And while in the midst of all this reminiscing, I find myself battling a not-so-subtle shift from nostalgia to regret.

Nostalgia is a wonderful thing – or at least, it can be. You think back on good times, you reminisce about happy memories and events… that stuff doesn’t have to take away the present moment, it just means you can look back on your life and enjoy the highlight reels, you know? But for me, at least recently, it seems like that nostalgia can take a wrong turn and before you know it, you’re wondering where you went wrong and wishing you’d done things differently. You’re thinking things were better back then, and wishing for times gone by. You’re sometimes even forgetting the bad or not-so-awesome parts and only remembering the good parts, maybe even as being better than they were.

And I guess maybe that only happens if you’re not finding the happy with where you are right now. (Note to self: remember to keep finding the happy in where you are right now.)

Regret is one of those things I’ve always promised myself to guard against. I’ve seen how it destroys people – in particular, someone very close to me; I’ve seen how it can permeate every waking moment, and how it can tarnish even the happiest of times, turning it all into one big pile of “not enough.” I’ve seen how it can make you turn against yourself, lamenting choices made, paths taken… all of it.

And now, I know what that feels like.

(All the more reason to battle against it, then.) 

For as long as I can remember, I’ve wanted a family of my own. Maybe it’s because mine was blown apart when I was a kid, and I’ve been trying to get that sense of security back ever since. Maybe that’s why I’ve never truly felt at home anywhere – not for very long, anyway – because it’s just been ME. But whatever the case, I have recognized in me the desire to have kids, the desire to find a partner, the desire – a need, almost – to pair up and settle down and have a life and family together. And maybe it was just the *idea* of these things – although my body was always yearning to know what it felt like to grow and carry a human – but whatever the case, that desire has always, always been there. It was never strong enough to make me willing to settle, mind you; to have a kid in less than what seemed like ideal circumstances, but it’s definitely been ever-present.

Unfortunately, I think that desire was coming from the wrong place. And I should probably put quotations around the word “wrong” because, you know, we all just do the best we can. But when you’re being driven by a desire to fill a void left behind, the results you net probably aren’t going to be what you really want, and, more importantly, what you really, actually need. Instead, it causes you to be a whole lot less selective in your race to the finish line of “happily ever after.” I spent a lot of time and effort on liars, cheaters, manipulators, addicts… you name it, all for the sake of trying to fill that void and get that happily ever after.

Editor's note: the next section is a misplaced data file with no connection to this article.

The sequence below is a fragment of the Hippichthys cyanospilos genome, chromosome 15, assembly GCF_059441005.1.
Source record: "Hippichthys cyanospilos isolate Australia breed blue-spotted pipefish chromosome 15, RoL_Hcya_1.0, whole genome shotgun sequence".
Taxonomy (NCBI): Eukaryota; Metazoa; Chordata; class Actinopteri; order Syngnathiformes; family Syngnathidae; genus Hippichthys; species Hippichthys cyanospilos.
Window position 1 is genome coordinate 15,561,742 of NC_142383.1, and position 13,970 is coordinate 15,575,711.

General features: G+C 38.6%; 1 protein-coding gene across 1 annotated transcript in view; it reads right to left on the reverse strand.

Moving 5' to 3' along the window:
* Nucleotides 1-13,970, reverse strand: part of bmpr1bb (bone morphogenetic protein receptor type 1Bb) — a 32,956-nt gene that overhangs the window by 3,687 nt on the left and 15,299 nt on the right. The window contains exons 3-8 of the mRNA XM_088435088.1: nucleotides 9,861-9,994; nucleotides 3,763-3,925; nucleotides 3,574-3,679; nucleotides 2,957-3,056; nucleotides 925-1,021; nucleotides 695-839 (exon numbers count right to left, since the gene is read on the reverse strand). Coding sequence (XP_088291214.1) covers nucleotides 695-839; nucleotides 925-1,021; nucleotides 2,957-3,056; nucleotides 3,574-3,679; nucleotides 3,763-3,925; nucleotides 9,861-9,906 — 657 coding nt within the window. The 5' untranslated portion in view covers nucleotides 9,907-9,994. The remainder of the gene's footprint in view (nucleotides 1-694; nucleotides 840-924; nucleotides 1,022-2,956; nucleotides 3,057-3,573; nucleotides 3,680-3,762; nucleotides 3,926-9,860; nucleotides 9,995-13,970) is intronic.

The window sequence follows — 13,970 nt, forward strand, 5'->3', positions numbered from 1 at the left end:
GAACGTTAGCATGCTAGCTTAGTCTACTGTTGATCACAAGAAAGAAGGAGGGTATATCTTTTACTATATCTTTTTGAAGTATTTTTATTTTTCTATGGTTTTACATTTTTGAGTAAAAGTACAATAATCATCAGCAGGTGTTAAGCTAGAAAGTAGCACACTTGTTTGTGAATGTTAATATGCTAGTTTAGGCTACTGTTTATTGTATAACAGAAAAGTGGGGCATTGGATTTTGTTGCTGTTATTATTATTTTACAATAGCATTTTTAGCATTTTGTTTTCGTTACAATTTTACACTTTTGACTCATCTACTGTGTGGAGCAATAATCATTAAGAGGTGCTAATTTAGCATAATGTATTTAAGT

That’s a lot of wasted time. A lot of wasted years – if that’s how I choose to view it.

To find myself, at the age of 43, still single and without a kid or two of my own, still not having experienced a thing that, to me, is one of the greatest representations of what it means to be human and to participate in that life experience… it’s hard. To know what a solid human I am and all that I have to offer someone else, all that I would have had to offer a little human as a parent, and to have spent the last 18 years growing and changing and working towards that “better person every day” thing and to STILL have never found what I’ve wanted with someone else…

I think I might just be mourning the loss. And I think I have to be REAL careful to not fall into the trap of blaming myself somehow for all of this. Wishing I could have grown and changed faster, or gotten myself ready to receive those gifts when it was still a possible thing. You know?

Nostalgia takes me back to Minneapolis, when I dated one of the sweetest, kindest, smartest, most generous and thoughtful men I’ve ever known, until he moved back to Boston to finish school. Neither of us was prepared to navigate a long-distance thing, and I know that. We lost touch not long after, and I was left with a lot of happy memories with him, as well as the knowledge that I could, in fact, open up to someone good (after spending a lot of years falling prey to not-so-good). But that nostalgia turns into regret sometimes. Why didn’t I try harder? Why didn’t I stay in touch? Why didn’t we try again? Why couldn’t that have been the one?

Nostalgia takes me back to Portland, too. To another sweet, kind, thoughtful, emotionally-present man who was ALL IN with me… and I loved him enough to break things off when I realized I wasn’t there yet. He deserved and needed more than I could give, and it wasn’t fair to pretend any other outcome was possible then. We’ve also lost touch, and I think that was more of a protective measure for him than anything, at least in the beginning. But again, nostalgia has turned into regret there, too. Or at least a whole lot of “what if” and “why not.” Why couldn’t I have been ready? Why did I have to miss out on someone good who was all about it – and me?

And maybe it’s just that neither of these were the right time, right person, right situation, and that happens. Maybe none of it warrants regret, because sometimes things just don’t work out. I’d imagine they’re both happily with someone else by now, if that’s what they wanted, because they both had such good and willing hearts. I don’t begrudge THAT at all; if anything, I’d be happy for the women they’ve found to spend time (or their lives) with. They’d be some fortunate women.